As listeners, we’re pretty lucky these days: it seems like every second pianist is ‘one of the best pianists of their generation’! That is, according to their biographies.
Recently, whilst perusing several websites of performing musicians, it struck me that the collective biographies of young classical musicians these days consists of a repetitive combination of cliché and tired rhetoric. With the exceptions of pianist Jonathan Biss – whose online biography is a veritable trove of charm and humour, and Hilary Hahn (who continues to live up to her billing as one of the more personable superstars in classical music)1, the collective biographies of young classical musicians these days tends to be a repetitive combination of cliché and tired rhetoric.
Beethoven: Piano Sonata No. 8 in C Minor, Op. 13, “Pathétique” (Jonathan Biss)
A good generic biography must consist of several important elements:
1. Fawning quote from a well-known (or not-so-well-known publication), often hailing them as ‘one of the upcoming superstars of their generation’.
2. A list of unpronounceable schools, competition placements, orchestras, teachers, and masterclass appearances (the final addition often proof that one can sign up to perform on time).
3. A few more quotes related to recent recordings.
For young musicians it almost becomes a sport – collecting as many plaudits as possible in order to add them to an endless list of achievements, made all the more impressive by how inflexibly one fits the structure. But at the end of the day, what is it actually achieving?
The written biography is often the first point of contact with a musician. From an audience perspective, this might be at a concert as they peruse the programme notes before the lights dim; liner notes that accompany a CD release (people still buy CDs?); or an organisation website before purchasing concert tickets. From an industry point of view, it is the document that acts as the calling card for potential employers – management, booking agents, etc. Most young classical musicians these days are tech savvy enough to turn their biographies and recordings into a well crafted website, meaning a Google search or link-click will take you directly to a home page full of these production-line attributes.
Surely however, the folks who visit these websites and lists of musicians must reach a fatigue point, where one musician starts blending into the next. With every young aspiring musician able to develop a reputable list of competition victories (there are over eight hundred international piano competitions in the world, ‘gotta catch ‘em all’) and performances, how could anyone searching for something unique be expected to pick one out of the hat?
Let’s assume that 99% of solo classical musicians with websites or concert-accompanying programme notes out there are actually pretty great. Let’s also assume that anyone who leaves a conservatory or college has a fair command of the instrument they’re making their living on. Why then is it so necessary to put a veritable CV into the opening introduction of every webpage? Surely a biography is a document to mark oneself apart from the milieu; so why do musicians end up merely conforming to a specific and uninspiring template?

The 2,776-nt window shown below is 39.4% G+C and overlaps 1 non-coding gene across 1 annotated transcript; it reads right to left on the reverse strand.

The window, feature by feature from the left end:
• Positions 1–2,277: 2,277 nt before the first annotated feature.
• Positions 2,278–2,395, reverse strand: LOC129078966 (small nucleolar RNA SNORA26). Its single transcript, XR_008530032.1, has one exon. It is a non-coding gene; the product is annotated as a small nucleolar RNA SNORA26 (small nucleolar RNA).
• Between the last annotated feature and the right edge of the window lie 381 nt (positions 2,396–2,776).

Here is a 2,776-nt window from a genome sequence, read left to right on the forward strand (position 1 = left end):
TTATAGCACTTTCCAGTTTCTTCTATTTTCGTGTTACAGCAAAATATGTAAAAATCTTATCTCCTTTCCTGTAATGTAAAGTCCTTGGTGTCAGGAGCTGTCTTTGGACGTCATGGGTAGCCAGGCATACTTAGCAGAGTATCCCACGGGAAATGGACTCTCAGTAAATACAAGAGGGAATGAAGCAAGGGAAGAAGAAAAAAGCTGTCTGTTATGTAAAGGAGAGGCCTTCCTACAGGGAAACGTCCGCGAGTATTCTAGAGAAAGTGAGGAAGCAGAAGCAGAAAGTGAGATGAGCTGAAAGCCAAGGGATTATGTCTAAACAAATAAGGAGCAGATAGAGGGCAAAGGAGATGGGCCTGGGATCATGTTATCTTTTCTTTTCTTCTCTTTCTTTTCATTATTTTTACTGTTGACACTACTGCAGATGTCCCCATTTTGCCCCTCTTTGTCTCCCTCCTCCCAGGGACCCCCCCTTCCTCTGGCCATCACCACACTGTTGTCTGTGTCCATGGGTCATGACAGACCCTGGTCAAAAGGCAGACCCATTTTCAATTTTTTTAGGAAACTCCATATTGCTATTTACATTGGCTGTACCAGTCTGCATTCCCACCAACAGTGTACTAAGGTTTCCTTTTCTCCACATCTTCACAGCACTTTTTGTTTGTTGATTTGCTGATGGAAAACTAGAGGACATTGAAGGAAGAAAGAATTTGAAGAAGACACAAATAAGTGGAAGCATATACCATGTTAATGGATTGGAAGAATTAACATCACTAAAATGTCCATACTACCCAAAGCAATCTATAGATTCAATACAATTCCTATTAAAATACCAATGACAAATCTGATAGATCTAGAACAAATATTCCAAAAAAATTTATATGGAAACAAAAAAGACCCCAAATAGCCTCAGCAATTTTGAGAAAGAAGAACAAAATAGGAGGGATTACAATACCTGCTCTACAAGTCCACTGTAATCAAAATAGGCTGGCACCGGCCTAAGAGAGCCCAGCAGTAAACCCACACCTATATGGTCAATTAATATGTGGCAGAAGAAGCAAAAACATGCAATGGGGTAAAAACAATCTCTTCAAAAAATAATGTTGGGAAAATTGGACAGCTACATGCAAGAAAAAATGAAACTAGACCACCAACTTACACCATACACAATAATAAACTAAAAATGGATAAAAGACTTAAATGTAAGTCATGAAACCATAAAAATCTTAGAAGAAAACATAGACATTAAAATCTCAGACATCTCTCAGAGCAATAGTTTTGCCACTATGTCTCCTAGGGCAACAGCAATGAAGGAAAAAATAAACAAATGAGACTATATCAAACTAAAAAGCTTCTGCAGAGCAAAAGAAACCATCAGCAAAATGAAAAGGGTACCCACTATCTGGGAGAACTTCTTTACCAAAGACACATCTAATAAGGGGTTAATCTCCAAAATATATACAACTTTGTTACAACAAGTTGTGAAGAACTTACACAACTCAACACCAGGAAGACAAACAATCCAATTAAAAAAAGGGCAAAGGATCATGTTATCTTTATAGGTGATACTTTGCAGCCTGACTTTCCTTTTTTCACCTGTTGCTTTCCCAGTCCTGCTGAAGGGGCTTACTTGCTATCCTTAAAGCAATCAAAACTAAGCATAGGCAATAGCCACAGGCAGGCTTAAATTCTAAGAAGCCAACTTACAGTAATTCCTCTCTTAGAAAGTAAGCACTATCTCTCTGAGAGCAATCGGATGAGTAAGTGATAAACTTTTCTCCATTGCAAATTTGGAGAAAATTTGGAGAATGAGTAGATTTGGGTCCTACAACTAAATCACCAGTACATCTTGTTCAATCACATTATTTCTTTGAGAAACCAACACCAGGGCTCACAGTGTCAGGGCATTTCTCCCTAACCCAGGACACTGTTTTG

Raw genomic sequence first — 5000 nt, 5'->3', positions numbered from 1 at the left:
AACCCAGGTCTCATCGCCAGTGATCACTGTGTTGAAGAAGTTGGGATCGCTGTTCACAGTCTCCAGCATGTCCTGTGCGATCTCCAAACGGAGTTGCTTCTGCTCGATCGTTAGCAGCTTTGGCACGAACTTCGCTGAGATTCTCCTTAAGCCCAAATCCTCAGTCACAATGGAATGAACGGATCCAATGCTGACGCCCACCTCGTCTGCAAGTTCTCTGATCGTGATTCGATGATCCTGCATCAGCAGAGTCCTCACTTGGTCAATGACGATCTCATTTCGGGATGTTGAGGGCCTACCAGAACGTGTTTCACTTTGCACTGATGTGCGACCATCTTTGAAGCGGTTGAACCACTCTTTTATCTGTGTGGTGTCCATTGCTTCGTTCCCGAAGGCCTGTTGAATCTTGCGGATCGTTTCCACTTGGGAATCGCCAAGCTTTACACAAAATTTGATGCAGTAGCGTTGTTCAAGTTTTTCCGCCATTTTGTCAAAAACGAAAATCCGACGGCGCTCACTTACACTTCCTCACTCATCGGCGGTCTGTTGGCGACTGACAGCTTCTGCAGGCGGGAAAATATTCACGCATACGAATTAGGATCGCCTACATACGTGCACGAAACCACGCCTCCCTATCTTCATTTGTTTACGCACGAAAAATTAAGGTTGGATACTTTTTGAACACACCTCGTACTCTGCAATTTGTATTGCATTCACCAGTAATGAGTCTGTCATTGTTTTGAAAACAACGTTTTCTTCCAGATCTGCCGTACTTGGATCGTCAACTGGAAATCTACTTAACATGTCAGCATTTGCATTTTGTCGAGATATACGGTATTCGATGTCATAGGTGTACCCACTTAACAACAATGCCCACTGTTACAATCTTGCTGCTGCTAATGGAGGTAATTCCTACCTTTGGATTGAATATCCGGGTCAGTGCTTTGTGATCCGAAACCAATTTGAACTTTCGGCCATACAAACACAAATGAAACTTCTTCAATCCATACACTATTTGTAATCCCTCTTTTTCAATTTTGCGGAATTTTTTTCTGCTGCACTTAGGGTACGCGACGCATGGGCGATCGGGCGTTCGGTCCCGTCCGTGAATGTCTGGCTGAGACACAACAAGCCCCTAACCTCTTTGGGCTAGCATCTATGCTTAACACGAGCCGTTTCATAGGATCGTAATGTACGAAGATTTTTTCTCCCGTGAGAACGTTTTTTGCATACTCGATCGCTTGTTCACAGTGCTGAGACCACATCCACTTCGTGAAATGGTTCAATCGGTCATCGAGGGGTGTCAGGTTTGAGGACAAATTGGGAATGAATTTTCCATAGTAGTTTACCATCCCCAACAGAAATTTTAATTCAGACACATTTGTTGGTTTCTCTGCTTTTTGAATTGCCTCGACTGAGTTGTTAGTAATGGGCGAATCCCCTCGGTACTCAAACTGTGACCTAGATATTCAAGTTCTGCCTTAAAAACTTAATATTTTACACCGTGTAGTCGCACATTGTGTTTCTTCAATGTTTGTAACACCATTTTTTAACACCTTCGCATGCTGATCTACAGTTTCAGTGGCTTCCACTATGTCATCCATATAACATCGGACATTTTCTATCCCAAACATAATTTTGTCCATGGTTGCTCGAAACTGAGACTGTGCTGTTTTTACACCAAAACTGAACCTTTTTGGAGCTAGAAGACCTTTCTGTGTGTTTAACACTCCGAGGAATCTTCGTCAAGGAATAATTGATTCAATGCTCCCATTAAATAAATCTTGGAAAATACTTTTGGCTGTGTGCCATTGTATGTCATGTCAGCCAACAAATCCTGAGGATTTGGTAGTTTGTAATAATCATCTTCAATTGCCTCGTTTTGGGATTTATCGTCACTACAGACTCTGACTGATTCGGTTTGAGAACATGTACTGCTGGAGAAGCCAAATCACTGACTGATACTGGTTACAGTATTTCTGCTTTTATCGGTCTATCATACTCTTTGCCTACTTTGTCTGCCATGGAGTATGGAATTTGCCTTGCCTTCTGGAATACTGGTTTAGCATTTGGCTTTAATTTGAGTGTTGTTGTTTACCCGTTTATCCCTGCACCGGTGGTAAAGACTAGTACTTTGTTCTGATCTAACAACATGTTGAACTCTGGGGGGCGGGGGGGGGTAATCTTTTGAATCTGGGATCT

Because we have to. Because the people reading these words need assurance that other people before them have given us a seal of approval. After all, it is a much easier way for people to judge quality, compared to actually having to listen to the musician and give their own personal appraisal. So we give the people what they want! We tell them that we’re awesome!! And we have so much proof because we’ve been to places all around the world that you can’t pronounce, and other people said we’re great, and therefore we must be good.
Biographies tend to have one final point of synergy: they undoubtedly fail to actually talk about what the musician stands for: their philosophy, why they play, and what makes them stand out amongst the rest – their unique selling point. This is symptomatic of a much larger problem: Musicians are not taught to be individualistic, they’re taught to follow the rules. We’ve had it drilled into us from an early age that the performance of classical music is specifically not about us, but about the music we aim to serve. Every music college at some point either has a requirement or strongly encourages their students to have a biography ready to go when requested – but every student is also encouraged to follow previous models and expectations to a ‘T’. It is not surprising that this is then represented in how we present ourselves in all aspects.
The homogenous nature of biographies draws a direct line to the monochrome style of performance that higher-level schooling, competitions, and recording labels seem intent on producing. The similarity of one to another represents the conformity that pervades our entire industry. Each biography follows an industry-standard pattern, featuring the exact same risk-aversity that then translates into audience expectation. These musicians are not bad musicians, quite the opposite – the vast majority are extremely gifted, talented, hard-working individuals, often driven by passion when entering the classical music profession. But it is a profession that rewards the least provocative as a general rule, and this is reflected from that very first point of contact with said musician: our biographies. If we as performers are to move forward as a collective, as an industry, we must start long before our notes have even been struck.
Footnote: Whilst writing this article, I realised my own biography still conformed to this model. To remedy this, I composed a new biography to pair with the publication of this essay, which is available at www.chrislloydpianist.com.
1 Special thanks to biography and classical music career specialist, John Hong for his help with this article.